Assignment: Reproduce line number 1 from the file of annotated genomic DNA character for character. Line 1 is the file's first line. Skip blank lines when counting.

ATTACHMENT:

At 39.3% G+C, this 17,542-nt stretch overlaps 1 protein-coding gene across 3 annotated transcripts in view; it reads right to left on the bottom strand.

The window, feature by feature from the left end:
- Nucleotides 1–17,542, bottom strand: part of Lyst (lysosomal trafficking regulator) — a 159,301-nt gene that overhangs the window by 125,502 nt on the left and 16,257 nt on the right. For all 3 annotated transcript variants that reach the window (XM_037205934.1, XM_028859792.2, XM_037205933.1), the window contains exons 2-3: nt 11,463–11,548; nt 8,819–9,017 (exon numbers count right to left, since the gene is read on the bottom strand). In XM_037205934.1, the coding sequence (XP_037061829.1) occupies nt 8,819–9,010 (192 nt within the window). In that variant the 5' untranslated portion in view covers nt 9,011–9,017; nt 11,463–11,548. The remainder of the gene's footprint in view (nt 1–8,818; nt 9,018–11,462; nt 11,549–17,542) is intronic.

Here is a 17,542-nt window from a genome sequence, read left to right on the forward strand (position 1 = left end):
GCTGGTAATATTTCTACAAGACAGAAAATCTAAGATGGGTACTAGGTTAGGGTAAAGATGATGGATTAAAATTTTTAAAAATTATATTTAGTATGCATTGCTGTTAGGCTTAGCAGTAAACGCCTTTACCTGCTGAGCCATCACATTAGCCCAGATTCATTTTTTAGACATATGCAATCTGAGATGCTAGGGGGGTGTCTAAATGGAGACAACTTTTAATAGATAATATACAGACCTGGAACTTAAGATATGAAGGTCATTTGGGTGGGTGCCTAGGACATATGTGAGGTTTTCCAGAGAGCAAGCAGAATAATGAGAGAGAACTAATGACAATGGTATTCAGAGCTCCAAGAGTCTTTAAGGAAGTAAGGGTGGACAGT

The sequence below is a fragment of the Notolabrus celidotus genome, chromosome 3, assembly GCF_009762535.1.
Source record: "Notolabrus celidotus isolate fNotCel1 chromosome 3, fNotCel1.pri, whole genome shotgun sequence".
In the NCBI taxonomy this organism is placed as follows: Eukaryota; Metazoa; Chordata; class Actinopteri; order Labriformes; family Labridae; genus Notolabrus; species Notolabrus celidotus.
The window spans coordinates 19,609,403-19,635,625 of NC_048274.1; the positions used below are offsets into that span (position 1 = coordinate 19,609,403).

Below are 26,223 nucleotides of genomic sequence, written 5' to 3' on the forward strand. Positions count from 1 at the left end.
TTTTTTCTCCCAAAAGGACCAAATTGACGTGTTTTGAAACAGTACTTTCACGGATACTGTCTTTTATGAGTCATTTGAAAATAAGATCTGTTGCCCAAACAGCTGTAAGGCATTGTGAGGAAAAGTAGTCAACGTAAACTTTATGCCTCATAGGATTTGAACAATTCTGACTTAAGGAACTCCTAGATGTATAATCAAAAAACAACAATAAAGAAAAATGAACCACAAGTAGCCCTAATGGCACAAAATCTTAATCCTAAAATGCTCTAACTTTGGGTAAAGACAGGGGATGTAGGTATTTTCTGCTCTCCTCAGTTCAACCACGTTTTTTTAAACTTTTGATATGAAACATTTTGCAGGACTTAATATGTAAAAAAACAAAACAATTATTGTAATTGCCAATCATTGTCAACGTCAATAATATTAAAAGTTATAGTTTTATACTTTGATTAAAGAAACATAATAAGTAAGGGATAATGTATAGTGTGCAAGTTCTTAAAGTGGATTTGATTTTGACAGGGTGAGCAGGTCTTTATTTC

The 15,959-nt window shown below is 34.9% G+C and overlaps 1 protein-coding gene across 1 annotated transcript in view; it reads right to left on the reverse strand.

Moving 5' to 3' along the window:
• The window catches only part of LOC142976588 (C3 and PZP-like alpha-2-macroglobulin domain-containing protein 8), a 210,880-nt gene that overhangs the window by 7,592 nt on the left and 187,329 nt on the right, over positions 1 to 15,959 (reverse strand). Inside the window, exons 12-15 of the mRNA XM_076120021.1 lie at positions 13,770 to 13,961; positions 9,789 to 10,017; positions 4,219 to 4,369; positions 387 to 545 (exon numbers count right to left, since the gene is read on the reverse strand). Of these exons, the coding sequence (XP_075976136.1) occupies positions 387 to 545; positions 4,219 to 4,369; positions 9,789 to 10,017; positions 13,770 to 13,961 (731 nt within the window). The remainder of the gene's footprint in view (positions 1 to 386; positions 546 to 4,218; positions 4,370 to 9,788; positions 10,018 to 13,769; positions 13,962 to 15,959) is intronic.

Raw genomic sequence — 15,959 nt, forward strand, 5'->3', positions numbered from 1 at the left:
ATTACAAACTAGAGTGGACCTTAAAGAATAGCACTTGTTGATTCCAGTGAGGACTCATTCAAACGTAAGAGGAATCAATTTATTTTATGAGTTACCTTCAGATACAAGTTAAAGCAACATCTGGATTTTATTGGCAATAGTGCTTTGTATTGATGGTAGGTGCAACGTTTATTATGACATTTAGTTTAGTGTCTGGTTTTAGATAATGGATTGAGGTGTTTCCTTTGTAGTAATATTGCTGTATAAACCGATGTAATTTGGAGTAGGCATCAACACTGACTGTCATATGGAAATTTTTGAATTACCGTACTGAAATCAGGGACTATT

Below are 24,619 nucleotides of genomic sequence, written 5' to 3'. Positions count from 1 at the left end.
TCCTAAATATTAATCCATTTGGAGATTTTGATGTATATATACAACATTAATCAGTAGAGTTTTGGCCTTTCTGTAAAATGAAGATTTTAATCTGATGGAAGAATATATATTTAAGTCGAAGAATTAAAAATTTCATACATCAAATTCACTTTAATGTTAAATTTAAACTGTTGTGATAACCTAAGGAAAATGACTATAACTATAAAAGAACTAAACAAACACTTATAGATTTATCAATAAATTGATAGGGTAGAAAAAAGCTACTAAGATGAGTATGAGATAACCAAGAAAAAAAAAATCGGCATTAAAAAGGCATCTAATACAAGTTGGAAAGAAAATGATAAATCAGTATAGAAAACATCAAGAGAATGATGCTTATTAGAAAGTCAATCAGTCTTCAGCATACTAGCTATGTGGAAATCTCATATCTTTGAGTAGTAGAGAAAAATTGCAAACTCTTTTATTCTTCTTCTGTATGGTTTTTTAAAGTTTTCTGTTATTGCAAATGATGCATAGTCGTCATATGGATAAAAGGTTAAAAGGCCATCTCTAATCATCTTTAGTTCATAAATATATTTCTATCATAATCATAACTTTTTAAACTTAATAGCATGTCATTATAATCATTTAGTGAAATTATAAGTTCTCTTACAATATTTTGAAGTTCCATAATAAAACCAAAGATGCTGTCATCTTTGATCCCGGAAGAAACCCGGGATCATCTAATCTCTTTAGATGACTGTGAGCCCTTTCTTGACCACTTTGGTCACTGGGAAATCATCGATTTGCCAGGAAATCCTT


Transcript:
At 39.3% G+C, this 17,542-nt stretch overlaps 1 protein-coding gene across 3 annotated transcripts in view; it reads right to left on the bottom strand.